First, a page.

It’s enough to strike fear into the heart of a weed scientist. When Bob Blackshaw, weed scientist with Agriculture and Agri-Food Canada (AAFC), took a call from a farmer near Milk River, Alberta, in the summer of 2011, what he heard sounded suspiciously like Western Canada’s first case of glyphosate resistance.
Now known by its generic name, glyphosate, Roundup was introduced by Monsanto in the mid-1970s. A broad-spectrum systemic herbicide, Roundup offered a relatively low toxicity, was highly effective and quickly adopted by farmers. When it came off patent, other companies began marketing glyphosate. Now less costly, it became even more heavily used.
Blackshaw was aware of kochia resistance to glyphosate previously confirmed in the United States, and, based on what the farmer said on the phone, he “thought this could be real.” He contacted colleague Hugh Beckie, AAFC research scientist based in Saskatoon, and the pair went out to investigate three farms in the Milk River area. All were chemfallow fields, and all weeds were under control save one: kochia.
“Kochia is a tumbleweed species where the stem breaks off at ground level and rolls with the wind across the field spreading seed,” says Blackshaw, adding that often, you will see a trail of kochia in the direction of the prevailing wind. Similar circumstances had been documented in some fields in Kansas.
Blackshaw collected live kochia plants, brought them back to the greenhouse and potted them to produce mature seed. Those seeds were planted, grown and sprayed with nine different rates of glyphosate. Kochia from all three fields was found to be resistant to glyphosate. Additionally, in the fall of 2011, kochia plants were collected from 46 sites within a 20-kilometre radius of original populations. Seven of the 46 sites were glyphosate resistant.
In April 2012, glyphosate-resistant kochia was confirmed in the Turin, Alberta, area. Blackshaw says that by the summer of 2012, eight suspected kochia populations, including some from the Brooks/Medicine Hat area, were delivered to AAFC’s Lethbridge Research Centre for testing.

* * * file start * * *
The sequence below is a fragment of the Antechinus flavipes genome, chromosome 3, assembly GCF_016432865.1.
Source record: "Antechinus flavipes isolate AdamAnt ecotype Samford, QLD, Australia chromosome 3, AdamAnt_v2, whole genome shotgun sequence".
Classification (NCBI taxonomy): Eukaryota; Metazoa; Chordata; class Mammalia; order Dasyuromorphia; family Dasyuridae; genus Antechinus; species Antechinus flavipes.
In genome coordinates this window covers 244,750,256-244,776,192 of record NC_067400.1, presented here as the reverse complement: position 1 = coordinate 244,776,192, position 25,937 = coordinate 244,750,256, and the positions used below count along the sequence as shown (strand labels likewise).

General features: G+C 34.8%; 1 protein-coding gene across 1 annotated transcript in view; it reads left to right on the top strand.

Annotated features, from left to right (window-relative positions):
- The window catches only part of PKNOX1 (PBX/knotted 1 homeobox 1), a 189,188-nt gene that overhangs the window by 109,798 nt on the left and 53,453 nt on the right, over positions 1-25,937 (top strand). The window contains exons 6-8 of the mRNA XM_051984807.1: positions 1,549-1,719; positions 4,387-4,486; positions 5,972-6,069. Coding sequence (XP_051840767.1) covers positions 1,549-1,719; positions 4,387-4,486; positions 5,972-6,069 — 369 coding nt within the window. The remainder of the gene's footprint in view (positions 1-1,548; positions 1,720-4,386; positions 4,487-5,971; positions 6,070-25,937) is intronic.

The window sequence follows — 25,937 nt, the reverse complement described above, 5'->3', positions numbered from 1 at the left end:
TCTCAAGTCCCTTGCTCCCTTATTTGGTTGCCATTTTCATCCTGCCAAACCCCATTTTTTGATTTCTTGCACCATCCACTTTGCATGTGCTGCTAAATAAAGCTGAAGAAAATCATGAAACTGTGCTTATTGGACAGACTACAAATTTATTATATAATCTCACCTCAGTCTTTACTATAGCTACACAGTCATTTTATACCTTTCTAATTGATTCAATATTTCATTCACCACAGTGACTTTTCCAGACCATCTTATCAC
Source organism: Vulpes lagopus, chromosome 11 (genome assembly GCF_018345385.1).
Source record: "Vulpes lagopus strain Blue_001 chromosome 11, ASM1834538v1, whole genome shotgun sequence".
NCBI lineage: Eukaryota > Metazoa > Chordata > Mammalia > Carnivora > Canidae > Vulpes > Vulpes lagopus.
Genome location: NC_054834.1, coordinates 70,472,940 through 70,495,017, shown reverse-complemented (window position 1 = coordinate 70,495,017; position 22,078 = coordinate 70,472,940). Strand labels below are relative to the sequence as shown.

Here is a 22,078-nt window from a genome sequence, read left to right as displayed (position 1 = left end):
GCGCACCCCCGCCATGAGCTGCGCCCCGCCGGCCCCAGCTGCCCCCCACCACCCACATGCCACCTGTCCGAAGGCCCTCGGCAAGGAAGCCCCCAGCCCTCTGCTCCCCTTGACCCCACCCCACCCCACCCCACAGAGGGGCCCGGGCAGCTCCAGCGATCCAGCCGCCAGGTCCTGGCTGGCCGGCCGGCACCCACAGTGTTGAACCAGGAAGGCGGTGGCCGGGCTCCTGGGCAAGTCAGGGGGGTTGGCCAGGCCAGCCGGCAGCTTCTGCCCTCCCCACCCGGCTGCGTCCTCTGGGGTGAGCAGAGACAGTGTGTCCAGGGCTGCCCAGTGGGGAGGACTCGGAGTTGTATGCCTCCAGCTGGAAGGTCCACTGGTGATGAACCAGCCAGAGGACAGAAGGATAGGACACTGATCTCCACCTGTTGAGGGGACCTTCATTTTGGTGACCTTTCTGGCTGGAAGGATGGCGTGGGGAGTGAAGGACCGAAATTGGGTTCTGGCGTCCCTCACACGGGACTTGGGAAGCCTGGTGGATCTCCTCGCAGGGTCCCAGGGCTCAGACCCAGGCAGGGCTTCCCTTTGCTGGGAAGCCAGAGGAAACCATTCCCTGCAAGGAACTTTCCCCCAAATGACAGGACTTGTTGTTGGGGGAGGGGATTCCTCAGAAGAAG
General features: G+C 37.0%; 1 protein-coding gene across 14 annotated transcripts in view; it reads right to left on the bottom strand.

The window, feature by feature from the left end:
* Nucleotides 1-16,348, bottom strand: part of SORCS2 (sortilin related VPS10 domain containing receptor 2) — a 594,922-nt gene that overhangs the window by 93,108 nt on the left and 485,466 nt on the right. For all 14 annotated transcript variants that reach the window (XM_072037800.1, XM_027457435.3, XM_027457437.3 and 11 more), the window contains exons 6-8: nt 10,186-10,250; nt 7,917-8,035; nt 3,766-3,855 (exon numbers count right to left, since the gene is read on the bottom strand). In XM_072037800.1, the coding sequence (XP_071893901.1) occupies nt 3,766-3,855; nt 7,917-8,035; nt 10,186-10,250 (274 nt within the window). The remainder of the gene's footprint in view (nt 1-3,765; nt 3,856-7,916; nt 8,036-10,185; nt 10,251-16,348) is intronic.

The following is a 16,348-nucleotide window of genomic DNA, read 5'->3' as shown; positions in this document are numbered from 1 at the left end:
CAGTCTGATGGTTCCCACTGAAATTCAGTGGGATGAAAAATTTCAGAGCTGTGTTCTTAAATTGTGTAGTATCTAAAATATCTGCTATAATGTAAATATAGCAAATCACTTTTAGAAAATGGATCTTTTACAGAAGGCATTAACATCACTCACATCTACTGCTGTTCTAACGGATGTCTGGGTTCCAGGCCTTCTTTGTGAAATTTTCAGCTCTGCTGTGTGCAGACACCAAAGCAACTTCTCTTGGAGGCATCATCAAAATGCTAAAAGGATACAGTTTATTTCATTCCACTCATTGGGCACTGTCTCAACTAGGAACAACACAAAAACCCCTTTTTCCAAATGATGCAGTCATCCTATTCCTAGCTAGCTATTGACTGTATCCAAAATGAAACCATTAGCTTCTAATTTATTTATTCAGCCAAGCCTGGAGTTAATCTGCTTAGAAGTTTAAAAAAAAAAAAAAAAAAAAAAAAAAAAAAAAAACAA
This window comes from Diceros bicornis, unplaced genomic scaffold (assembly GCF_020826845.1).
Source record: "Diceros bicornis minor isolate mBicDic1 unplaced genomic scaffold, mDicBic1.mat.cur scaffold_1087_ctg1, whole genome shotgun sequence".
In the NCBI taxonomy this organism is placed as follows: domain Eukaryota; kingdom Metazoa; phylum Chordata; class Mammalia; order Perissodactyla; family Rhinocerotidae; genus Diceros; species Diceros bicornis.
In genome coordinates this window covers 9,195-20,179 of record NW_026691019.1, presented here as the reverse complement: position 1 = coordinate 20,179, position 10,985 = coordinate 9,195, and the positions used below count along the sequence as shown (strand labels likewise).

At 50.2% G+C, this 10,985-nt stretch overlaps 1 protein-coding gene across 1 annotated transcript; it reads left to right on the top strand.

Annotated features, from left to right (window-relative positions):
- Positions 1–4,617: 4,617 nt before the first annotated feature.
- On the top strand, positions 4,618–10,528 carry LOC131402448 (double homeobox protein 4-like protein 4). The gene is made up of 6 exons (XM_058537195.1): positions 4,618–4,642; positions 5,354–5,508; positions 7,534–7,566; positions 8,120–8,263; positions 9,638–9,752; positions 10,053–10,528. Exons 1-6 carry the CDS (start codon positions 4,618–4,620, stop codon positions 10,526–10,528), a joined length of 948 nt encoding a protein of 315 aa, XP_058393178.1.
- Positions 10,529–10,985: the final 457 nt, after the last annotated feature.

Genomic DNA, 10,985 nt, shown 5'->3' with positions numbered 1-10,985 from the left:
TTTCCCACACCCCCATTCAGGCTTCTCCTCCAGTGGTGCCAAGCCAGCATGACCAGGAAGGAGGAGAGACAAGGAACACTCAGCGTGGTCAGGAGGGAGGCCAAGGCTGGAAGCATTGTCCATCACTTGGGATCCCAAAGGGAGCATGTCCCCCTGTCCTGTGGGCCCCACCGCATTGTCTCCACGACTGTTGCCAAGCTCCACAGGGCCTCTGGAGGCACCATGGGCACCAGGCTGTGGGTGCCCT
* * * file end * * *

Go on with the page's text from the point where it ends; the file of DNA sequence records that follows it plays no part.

Globally, glyphosate resistance is a relatively recent problem; Blackshaw says most of the resistance has emerged within the last 10 years. “While not a new phenomenon, it’s new to us, and it’s a wake-up call for producers,” he notes. “Now that it’s here, one of our first goals is to create grower awareness.”
Four suspected populations have also been collected from chemfallow fields in southern Saskatchewan. Blackshaw says it’s “highly likely” there are glyphosate-resistant weeds there, though it hasn’t been confirmed yet. Tests will be completed early this year.
Researchers are also exploring the possibility of other weed species developing resistance to glyphosate. Previous risk ratings indicated that kochia was among the top three weed species for development of glyphosate resistance in Western Canada. Wild oats, green foxtail and cleavers are now the top three riskiest species for glyphosate resistance.
Growers want to know what can be done, but for now, there aren’t too many answers. “We don’t really have definitive solutions at this time,” says Blackshaw. “We are able to make some preliminary suggestions on alternative herbicides that farmers may want to consider. Beyond that, it is more a case of knowing what integrated control practices work for weeds in general.”
For instance, rotating herbicides will be critical in meeting the challenges of glyphosate resistance. In addition, scientists are continuing work to identify cost-effective herbicides to control kochia in the pre-seeding, in-crop, chemfallow and post-harvest stages. Studies are needed to determine the timing of viable kochia seed production, kochia seed dormancy and seed persistence in soil, as well as explore the mechanism and genetics of glyphosate resistance. This work will help equip producers with some tools to assess their risk of glyphosate resistance on a field-by-field basis.
“But we are not there yet,” notes Blackshaw, who adds there is a critical need for proactive resistance management in Western Canada. “We are currently writing research proposals to funding agencies to conduct this research, and those funding levels will determine what we are able to proceed with.”
These are early days for glyphosate resistance challenges in Western Canada and Blackshaw stresses scientists will be going hard at it for the next three to four years. “There are 24 glyphosate-resistant weed species in the world, and now that resistance is spreading, it just makes you nervous,” he says. “We might have some guesses about what weed species may be next. But in the end, resistance is always identified at the farm level. You can’t do a whole lot proactively to identify the next resistant weed.”
For more information on assessing the risk of developing glyphosate resistance on your farm, go to www.weedtool.com.
January 22, 2013 By Rebecca Dika